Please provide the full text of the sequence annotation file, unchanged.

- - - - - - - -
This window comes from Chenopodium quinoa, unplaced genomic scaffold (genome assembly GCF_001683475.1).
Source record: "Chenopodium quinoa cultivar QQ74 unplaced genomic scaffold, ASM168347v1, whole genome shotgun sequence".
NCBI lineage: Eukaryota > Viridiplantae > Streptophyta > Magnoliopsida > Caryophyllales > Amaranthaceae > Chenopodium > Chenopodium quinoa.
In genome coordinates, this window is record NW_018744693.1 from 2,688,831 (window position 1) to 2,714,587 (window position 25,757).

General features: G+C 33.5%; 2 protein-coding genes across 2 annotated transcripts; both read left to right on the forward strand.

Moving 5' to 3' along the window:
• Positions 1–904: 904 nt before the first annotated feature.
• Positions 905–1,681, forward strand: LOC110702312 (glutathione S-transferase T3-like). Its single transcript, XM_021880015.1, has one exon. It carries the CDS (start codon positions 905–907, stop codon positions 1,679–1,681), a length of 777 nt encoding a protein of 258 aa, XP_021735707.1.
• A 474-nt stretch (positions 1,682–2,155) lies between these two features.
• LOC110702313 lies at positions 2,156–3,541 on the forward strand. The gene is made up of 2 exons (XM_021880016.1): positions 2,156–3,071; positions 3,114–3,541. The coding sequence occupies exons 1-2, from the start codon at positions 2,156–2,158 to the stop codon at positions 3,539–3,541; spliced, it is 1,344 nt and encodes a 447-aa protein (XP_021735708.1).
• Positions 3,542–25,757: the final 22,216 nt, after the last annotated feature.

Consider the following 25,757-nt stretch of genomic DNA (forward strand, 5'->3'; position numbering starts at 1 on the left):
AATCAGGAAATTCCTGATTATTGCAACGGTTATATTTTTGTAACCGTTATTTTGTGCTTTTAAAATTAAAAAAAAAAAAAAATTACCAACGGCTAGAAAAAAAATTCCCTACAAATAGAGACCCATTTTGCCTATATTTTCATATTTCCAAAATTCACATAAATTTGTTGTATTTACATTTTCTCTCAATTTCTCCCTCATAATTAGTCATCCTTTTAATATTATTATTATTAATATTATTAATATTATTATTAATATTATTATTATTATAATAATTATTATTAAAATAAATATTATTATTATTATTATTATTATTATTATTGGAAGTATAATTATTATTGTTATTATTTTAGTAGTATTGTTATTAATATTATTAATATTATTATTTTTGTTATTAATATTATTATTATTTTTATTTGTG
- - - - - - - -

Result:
This window comes from Chenopodium quinoa, unplaced genomic scaffold (genome assembly GCF_001683475.1).
Source record: "Chenopodium quinoa cultivar QQ74 unplaced genomic scaffold, ASM168347v1, whole genome shotgun sequence".
NCBI lineage: Eukaryota > Viridiplantae > Streptophyta > Magnoliopsida > Caryophyllales > Amaranthaceae > Chenopodium > Chenopodium quinoa.
In genome coordinates, this window is record NW_018744693.1 from 2,688,831 (window position 1) to 2,714,587 (window position 25,757).

General features: G+C 33.5%; 2 protein-coding genes across 2 annotated transcripts; both read left to right on the forward strand.

Moving 5' to 3' along the window:
• Positions 1–904: 904 nt before the first annotated feature.
• Positions 905–1,681, forward strand: LOC110702312 (glutathione S-transferase T3-like). Its single transcript, XM_021880015.1, has one exon. It carries the CDS (start codon positions 905–907, stop codon positions 1,679–1,681), a length of 777 nt encoding a protein of 258 aa, XP_021735707.1.
• A 474-nt stretch (positions 1,682–2,155) lies between these two features.
• LOC110702313 lies at positions 2,156–3,541 on the forward strand. The gene is made up of 2 exons (XM_021880016.1): positions 2,156–3,071; positions 3,114–3,541. The coding sequence occupies exons 1-2, from the start codon at positions 2,156–2,158 to the stop codon at positions 3,539–3,541; spliced, it is 1,344 nt and encodes a 447-aa protein (XP_021735708.1).
• Positions 3,542–25,757: the final 22,216 nt, after the last annotated feature.

Consider the following 25,757-nt stretch of genomic DNA (forward strand, 5'->3'; position numbering starts at 1 on the left):
AATCAGGAAATTCCTGATTATTGCAACGGTTATATTTTTGTAACCGTTATTTTGTGCTTTTAAAATTAAAAAAAAAAAAAAATTACCAACGGCTAGAAAAAAAATTCCCTACAAATAGAGACCCATTTTGCCTATATTTTCATATTTCCAAAATTCACATAAATTTGTTGTATTTACATTTTCTCTCAATTTCTCCCTCATAATTAGTCATCCTTTTAATATTATTATTATTAATATTATTAATATTATTATTAATATTATTATTATTATAATAATTATTATTAAAATAAATATTATTATTATTATTATTATTATTATTATTGGAAGTATAATTATTATTGTTATTATTTTAGTAGTATTGTTATTAATATTATTAATATTATTATTTTTGTTATTAATATTATTATTATTTTTATTTGTG